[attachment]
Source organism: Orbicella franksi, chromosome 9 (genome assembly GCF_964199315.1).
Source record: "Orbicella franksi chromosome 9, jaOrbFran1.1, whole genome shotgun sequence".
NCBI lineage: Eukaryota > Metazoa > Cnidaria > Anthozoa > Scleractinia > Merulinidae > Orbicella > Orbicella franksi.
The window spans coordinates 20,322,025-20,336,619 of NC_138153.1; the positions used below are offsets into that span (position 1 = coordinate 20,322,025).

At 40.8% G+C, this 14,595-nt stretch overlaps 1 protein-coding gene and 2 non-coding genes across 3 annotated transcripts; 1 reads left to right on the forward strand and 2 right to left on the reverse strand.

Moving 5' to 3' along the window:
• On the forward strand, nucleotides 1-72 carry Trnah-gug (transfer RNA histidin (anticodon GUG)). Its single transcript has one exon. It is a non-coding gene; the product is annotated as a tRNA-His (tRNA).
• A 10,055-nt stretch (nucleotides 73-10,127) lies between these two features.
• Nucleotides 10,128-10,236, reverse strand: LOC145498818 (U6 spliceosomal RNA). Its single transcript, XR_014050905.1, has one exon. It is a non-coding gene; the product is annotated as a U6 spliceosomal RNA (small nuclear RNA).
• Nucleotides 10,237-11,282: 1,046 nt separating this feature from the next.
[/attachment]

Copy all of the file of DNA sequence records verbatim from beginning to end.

Source organism: Orbicella franksi, chromosome 9 (genome assembly GCF_964199315.1).
Source record: "Orbicella franksi chromosome 9, jaOrbFran1.1, whole genome shotgun sequence".
NCBI lineage: Eukaryota > Metazoa > Cnidaria > Anthozoa > Scleractinia > Merulinidae > Orbicella > Orbicella franksi.
The window spans coordinates 20,322,025-20,336,619 of NC_138153.1; the positions used below are offsets into that span (position 1 = coordinate 20,322,025).

At 40.8% G+C, this 14,595-nt stretch overlaps 1 protein-coding gene and 2 non-coding genes across 3 annotated transcripts; 1 reads left to right on the forward strand and 2 right to left on the reverse strand.

Moving 5' to 3' along the window:
• On the forward strand, nucleotides 1-72 carry Trnah-gug (transfer RNA histidin (anticodon GUG)). Its single transcript has one exon. It is a non-coding gene; the product is annotated as a tRNA-His (tRNA).
• A 10,055-nt stretch (nucleotides 73-10,127) lies between these two features.
• Nucleotides 10,128-10,236, reverse strand: LOC145498818 (U6 spliceosomal RNA). Its single transcript, XR_014050905.1, has one exon. It is a non-coding gene; the product is annotated as a U6 spliceosomal RNA (small nuclear RNA).
• Nucleotides 10,237-11,282: 1,046 nt separating this feature from the next.